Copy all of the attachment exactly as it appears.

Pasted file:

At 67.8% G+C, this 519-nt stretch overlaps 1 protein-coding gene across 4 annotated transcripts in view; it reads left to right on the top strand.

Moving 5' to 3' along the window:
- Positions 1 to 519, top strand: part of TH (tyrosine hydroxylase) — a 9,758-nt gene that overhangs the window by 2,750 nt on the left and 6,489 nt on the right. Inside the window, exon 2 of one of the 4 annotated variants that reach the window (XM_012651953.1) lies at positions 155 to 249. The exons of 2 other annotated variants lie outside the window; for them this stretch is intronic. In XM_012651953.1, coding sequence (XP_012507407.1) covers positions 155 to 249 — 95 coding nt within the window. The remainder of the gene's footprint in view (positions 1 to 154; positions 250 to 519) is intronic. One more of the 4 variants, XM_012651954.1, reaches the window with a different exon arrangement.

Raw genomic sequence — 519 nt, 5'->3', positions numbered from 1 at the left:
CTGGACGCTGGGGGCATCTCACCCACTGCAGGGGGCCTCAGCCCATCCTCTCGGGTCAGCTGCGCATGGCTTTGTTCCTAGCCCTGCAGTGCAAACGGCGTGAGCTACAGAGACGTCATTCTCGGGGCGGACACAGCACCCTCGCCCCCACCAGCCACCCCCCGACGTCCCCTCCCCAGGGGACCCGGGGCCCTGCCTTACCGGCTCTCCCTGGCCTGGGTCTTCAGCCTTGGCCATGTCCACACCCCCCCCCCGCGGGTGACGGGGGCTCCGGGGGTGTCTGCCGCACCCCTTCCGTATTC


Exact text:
At 67.8% G+C, this 519-nt stretch overlaps 1 protein-coding gene across 4 annotated transcripts in view; it reads left to right on the top strand.

Moving 5' to 3' along the window:
- Positions 1 to 519, top strand: part of TH (tyrosine hydroxylase) — a 9,758-nt gene that overhangs the window by 2,750 nt on the left and 6,489 nt on the right. Inside the window, exon 2 of one of the 4 annotated variants that reach the window (XM_012651953.1) lies at positions 155 to 249. The exons of 2 other annotated variants lie outside the window; for them this stretch is intronic. In XM_012651953.1, coding sequence (XP_012507407.1) covers positions 155 to 249 — 95 coding nt within the window. The remainder of the gene's footprint in view (positions 1 to 154; positions 250 to 519) is intronic. One more of the 4 variants, XM_012651954.1, reaches the window with a different exon arrangement.

Raw genomic sequence — 519 nt, 5'->3', positions numbered from 1 at the left:
CTGGACGCTGGGGGCATCTCACCCACTGCAGGGGGCCTCAGCCCATCCTCTCGGGTCAGCTGCGCATGGCTTTGTTCCTAGCCCTGCAGTGCAAACGGCGTGAGCTACAGAGACGTCATTCTCGGGGCGGACACAGCACCCTCGCCCCCACCAGCCACCCCCCGACGTCCCCTCCCCAGGGGACCCGGGGCCCTGCCTTACCGGCTCTCCCTGGCCTGGGTCTTCAGCCTTGGCCATGTCCACACCCCCCCCCCGCGGGTGACGGGGGCTCCGGGGGTGTCTGCCGCACCCCTTCCGTATTC